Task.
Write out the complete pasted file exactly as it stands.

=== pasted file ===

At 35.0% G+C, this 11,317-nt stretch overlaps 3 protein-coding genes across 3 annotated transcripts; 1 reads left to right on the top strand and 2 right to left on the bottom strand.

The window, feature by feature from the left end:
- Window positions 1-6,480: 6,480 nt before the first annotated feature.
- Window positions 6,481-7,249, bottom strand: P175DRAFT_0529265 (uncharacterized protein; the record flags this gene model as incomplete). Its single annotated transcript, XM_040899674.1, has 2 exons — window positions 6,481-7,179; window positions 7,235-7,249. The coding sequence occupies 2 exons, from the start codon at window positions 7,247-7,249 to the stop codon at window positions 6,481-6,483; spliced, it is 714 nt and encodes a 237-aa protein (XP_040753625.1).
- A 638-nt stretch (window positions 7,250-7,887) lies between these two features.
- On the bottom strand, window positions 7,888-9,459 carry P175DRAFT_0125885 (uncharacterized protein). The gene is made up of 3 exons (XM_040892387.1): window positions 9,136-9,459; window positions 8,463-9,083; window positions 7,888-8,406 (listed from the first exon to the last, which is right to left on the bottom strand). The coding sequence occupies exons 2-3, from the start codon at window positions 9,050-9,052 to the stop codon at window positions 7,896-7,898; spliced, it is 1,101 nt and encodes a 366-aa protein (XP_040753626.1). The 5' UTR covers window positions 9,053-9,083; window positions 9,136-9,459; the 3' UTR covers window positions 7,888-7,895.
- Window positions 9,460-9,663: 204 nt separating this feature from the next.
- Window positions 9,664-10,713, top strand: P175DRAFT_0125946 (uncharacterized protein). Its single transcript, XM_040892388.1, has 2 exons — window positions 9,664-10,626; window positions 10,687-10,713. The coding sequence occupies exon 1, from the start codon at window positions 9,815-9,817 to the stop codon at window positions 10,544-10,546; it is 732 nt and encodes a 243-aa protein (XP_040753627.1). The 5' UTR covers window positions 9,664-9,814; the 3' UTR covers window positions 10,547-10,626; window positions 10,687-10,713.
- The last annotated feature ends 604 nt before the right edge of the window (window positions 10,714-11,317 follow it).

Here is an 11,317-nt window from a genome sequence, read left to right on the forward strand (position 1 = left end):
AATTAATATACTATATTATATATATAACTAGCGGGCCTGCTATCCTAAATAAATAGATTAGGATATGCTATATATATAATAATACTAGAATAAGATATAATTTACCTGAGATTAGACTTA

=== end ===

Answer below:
At 35.0% G+C, this 11,317-nt stretch overlaps 3 protein-coding genes across 3 annotated transcripts; 1 reads left to right on the top strand and 2 right to left on the bottom strand.

The window, feature by feature from the left end:
- Window positions 1-6,480: 6,480 nt before the first annotated feature.
- Window positions 6,481-7,249, bottom strand: P175DRAFT_0529265 (uncharacterized protein; the record flags this gene model as incomplete). Its single annotated transcript, XM_040899674.1, has 2 exons — window positions 6,481-7,179; window positions 7,235-7,249. The coding sequence occupies 2 exons, from the start codon at window positions 7,247-7,249 to the stop codon at window positions 6,481-6,483; spliced, it is 714 nt and encodes a 237-aa protein (XP_040753625.1).
- A 638-nt stretch (window positions 7,250-7,887) lies between these two features.
- On the bottom strand, window positions 7,888-9,459 carry P175DRAFT_0125885 (uncharacterized protein). The gene is made up of 3 exons (XM_040892387.1): window positions 9,136-9,459; window positions 8,463-9,083; window positions 7,888-8,406 (listed from the first exon to the last, which is right to left on the bottom strand). The coding sequence occupies exons 2-3, from the start codon at window positions 9,050-9,052 to the stop codon at window positions 7,896-7,898; spliced, it is 1,101 nt and encodes a 366-aa protein (XP_040753626.1). The 5' UTR covers window positions 9,053-9,083; window positions 9,136-9,459; the 3' UTR covers window positions 7,888-7,895.
- Window positions 9,460-9,663: 204 nt separating this feature from the next.
- Window positions 9,664-10,713, top strand: P175DRAFT_0125946 (uncharacterized protein). Its single transcript, XM_040892388.1, has 2 exons — window positions 9,664-10,626; window positions 10,687-10,713. The coding sequence occupies exon 1, from the start codon at window positions 9,815-9,817 to the stop codon at window positions 10,544-10,546; it is 732 nt and encodes a 243-aa protein (XP_040753627.1). The 5' UTR covers window positions 9,664-9,814; the 3' UTR covers window positions 10,547-10,626; window positions 10,687-10,713.
- The last annotated feature ends 604 nt before the right edge of the window (window positions 10,714-11,317 follow it).

Here is an 11,317-nt window from a genome sequence, read left to right on the forward strand (position 1 = left end):
AATTAATATACTATATTATATATATAACTAGCGGGCCTGCTATCCTAAATAAATAGATTAGGATATGCTATATATATAATAATACTAGAATAAGATATAATTTACCTGAGATTAGACTTA